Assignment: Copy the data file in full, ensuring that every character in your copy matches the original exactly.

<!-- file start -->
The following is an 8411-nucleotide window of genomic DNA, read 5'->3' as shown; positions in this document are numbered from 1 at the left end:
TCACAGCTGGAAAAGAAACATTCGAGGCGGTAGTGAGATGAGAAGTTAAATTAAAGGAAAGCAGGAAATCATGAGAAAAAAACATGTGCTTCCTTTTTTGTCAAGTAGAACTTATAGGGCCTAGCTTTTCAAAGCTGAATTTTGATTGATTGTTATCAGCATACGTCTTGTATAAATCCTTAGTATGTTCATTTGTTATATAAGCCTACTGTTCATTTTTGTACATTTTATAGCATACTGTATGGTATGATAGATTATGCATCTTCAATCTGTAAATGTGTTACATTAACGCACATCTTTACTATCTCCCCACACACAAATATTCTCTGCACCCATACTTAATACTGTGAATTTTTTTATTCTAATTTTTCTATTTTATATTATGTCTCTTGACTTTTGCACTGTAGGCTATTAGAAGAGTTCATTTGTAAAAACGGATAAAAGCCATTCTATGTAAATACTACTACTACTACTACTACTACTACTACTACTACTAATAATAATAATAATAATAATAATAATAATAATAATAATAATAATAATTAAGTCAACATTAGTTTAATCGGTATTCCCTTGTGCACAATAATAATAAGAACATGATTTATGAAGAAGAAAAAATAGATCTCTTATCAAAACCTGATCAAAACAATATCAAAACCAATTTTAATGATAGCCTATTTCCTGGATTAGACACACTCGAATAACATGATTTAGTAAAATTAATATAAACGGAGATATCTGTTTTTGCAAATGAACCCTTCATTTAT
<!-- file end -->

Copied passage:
The following is an 8411-nucleotide window of genomic DNA, read 5'->3' as shown; positions in this document are numbered from 1 at the left end:
TCACAGCTGGAAAAGAAACATTCGAGGCGGTAGTGAGATGAGAAGTTAAATTAAAGGAAAGCAGGAAATCATGAGAAAAAAACATGTGCTTCCTTTTTTGTCAAGTAGAACTTATAGGGCCTAGCTTTTCAAAGCTGAATTTTGATTGATTGTTATCAGCATACGTCTTGTATAAATCCTTAGTATGTTCATTTGTTATATAAGCCTACTGTTCATTTTTGTACATTTTATAGCATACTGTATGGTATGATAGATTATGCATCTTCAATCTGTAAATGTGTTACATTAACGCACATCTTTACTATCTCCCCACACACAAATATTCTCTGCACCCATACTTAATACTGTGAATTTTTTTATTCTAATTTTTCTATTTTATATTATGTCTCTTGACTTTTGCACTGTAGGCTATTAGAAGAGTTCATTTGTAAAAACGGATAAAAGCCATTCTATGTAAATACTACTACTACTACTACTACTACTACTACTACTACTAATAATAATAATAATAATAATAATAATAATAATAATAATAATAATAATTAAGTCAACATTAGTTTAATCGGTATTCCCTTGTGCACAATAATAATAAGAACATGATTTATGAAGAAGAAAAAATAGATCTCTTATCAAAACCTGATCAAAACAATATCAAAACCAATTTTAATGATAGCCTATTTCCTGGATTAGACACACTCGAATAACATGATTTAGTAAAATTAATATAAACGGAGATATCTGTTTTTGCAAATGAACCCTTCATTTAT